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Islanders' last game at Coliseum? If it was, they sent it out with a bang.

Fans cheer as the Islanders celebrates after Game

Fans cheer as the Islanders celebrates after Game 6 of an NHL hockey semifinals against the Tampa Bay Lightning Wednesday, June 23, 2021. Credit: AP/Frank Franklin II

The Islanders may very well have played their last playoff game at Nassau Coliseum. That won’t be known for another couple of days. If it turns out they have, at least they will know they sent the old building out with a bang, beating the Tampa Bay Lightning, 3-2, in overtime Wednesday night.

Anthony Beauvillier scored the goal that tied the NHL semifinal series at three games apiece and forced Game 7 Friday night.

That game will be in Tampa, and the Islanders will need to beat the defending Stanley Cup champions on their home ice to win the series and advance to the Stanley Cup final, in order for there to be more games at their beloved Old Barn.

If they don’t, then the 2021 playoff run will be done. But at least the Coliseum would have been given a proper sendoff.

The building rocked on Wednesday. The fans were into it from the first notes of the National Anthem, when they sang along with singer Nicole Raviv. They positively exploded with noise when Matt Martin threw his first heavy bodycheck of the game, then they got quiet when Brayden Point scored the game’s first goal for the Lightning at 16:02 of the first period. They got quiet again when Anthony Cirelli made it 2-0 at 12:36 of the second period.

But they got loud when Jordan Eberle scored the first Islanders goal less than two minutes later, at 14:22 of the second. They got louder when Scott Mayfield tied it, 2-2, at 11:16 in the third period, and they roared as the Islanders killed a late Lightning power play in the third period. Ultimately, the building got what it deserved in its potential swan song: Overtime.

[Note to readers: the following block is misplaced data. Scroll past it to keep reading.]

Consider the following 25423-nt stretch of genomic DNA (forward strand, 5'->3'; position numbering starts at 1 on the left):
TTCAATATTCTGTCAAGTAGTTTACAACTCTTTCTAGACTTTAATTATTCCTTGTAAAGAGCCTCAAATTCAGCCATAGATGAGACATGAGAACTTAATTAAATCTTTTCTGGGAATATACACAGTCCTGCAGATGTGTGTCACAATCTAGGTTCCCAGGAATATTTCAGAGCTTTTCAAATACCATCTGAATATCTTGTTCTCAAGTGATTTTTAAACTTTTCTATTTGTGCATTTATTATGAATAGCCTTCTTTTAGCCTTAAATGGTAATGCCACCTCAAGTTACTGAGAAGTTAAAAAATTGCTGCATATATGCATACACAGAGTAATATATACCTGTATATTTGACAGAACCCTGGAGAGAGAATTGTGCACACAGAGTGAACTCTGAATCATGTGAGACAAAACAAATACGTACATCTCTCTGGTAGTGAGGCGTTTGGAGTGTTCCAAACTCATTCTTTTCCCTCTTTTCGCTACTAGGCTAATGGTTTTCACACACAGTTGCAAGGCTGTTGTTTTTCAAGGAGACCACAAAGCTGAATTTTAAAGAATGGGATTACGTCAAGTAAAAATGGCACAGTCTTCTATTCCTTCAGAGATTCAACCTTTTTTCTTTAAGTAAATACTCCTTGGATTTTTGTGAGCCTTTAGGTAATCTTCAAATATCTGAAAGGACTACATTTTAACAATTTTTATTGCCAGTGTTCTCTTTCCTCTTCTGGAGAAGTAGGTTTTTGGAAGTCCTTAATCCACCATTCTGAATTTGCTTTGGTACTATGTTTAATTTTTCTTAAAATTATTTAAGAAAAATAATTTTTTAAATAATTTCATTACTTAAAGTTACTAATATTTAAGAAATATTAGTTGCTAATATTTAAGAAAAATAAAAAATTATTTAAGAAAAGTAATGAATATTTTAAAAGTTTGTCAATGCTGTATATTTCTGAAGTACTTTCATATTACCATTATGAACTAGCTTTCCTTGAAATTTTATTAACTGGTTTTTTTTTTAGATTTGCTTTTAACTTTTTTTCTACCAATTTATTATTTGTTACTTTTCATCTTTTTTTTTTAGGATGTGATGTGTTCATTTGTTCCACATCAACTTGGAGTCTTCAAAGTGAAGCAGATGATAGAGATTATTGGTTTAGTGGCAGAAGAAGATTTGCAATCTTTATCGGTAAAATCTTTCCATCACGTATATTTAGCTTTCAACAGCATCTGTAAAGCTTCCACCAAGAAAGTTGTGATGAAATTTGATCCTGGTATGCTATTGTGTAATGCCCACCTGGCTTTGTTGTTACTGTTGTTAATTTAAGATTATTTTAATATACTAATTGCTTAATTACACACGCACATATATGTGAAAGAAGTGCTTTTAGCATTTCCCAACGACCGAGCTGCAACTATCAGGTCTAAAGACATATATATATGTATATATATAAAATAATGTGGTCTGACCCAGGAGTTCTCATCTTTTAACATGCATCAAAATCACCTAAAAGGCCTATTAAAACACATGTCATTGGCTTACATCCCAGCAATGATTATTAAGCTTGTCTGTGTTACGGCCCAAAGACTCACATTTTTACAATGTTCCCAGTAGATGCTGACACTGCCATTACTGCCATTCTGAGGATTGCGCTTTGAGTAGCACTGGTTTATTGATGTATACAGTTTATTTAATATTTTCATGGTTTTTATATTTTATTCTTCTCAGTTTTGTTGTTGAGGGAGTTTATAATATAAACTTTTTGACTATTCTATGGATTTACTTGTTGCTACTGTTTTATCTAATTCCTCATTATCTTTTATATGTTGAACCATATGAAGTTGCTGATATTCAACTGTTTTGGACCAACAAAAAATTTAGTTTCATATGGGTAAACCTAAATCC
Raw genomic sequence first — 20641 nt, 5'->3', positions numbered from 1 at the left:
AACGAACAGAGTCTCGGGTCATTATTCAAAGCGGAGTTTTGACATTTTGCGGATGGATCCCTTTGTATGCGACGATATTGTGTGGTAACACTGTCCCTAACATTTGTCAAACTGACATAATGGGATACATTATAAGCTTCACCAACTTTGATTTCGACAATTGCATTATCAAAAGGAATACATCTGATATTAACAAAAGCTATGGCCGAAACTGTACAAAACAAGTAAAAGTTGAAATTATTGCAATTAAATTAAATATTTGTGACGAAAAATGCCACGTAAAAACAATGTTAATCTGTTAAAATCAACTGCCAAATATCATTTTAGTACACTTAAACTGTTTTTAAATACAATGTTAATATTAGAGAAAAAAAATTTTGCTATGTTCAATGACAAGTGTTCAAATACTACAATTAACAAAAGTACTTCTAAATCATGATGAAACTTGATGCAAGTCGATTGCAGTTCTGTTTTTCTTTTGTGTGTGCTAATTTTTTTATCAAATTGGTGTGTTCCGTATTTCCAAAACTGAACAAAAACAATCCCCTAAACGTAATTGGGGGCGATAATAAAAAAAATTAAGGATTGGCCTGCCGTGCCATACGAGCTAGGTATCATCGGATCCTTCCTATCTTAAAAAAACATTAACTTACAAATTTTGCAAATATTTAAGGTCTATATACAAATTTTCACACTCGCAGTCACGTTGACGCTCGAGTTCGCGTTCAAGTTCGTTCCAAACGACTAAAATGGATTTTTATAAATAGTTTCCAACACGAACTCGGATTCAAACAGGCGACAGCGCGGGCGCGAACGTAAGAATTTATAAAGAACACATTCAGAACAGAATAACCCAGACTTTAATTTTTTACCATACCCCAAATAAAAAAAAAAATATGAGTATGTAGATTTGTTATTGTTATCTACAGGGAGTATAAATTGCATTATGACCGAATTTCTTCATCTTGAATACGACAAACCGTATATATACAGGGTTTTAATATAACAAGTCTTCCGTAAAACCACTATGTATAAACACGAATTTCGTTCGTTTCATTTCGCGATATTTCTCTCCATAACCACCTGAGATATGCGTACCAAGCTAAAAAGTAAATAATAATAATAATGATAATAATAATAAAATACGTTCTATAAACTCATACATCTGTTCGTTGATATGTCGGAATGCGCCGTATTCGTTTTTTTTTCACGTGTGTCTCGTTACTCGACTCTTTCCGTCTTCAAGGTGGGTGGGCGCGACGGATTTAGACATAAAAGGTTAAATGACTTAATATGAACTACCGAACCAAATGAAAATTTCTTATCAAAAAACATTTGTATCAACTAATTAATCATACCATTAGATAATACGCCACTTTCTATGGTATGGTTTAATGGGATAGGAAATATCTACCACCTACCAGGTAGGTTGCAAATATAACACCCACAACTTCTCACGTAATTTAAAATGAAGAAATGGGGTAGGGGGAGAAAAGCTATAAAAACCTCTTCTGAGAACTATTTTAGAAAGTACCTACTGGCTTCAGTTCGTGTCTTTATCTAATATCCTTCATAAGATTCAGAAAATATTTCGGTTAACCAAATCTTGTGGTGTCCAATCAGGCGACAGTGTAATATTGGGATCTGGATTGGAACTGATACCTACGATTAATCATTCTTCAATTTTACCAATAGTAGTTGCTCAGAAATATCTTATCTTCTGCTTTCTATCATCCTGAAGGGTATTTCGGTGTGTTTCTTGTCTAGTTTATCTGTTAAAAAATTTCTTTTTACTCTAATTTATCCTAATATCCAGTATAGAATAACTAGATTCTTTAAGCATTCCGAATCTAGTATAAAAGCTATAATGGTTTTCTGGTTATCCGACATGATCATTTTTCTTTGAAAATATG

It was one more night to remember from a building that has had many great nights since the building opened in 1972. Julius Erving and the New York Nets won two ABA championships there, including the final one in 1976, before the league merged with the NBA. The New York Arrows, with Steve Zungul and goalkeeper Shep Messing, won the first four Major Indoor Soccer League championships in the Coliseum.

There was professional wrestling and World Team Tennis, and of course, the New York Saints of NLL, not to be confused with Boston Bruins coach Bruce Cassidy referring to the Islanders as "The New York Saints’’ during the Isles’ six-game victory over the Bruins in the last playoff round.

Whatever happens on Friday, there will be games at the Coliseum in the fall. The Long Island Nets, of the NBA’s G League, play there, as do the New York Riptide, the box lacrosse team that plays in the National Lacrosse League. And there’s also the very real possibility that the Islanders themselves may play some more games in the Barn at the start of next season, as their new home, the UBS Arena, in Elmont, likely won’t be ready in time for the start of the 2021-22 season.

"The Coliseum is historic and loved,’’ said Nick Mastroianni II, Chairman & CEO of Nassau Live Center, LLC, which operates the Coliseum. "We suspect the cheers of Islanders fans will echo inside for many years to come with the championship banners hanging. But it is also a space that is going to be reinvented as a 21st Century venue that attracts a new generation of Long Islanders with programming that is exciting, compelling, and successful.’’

New York Sports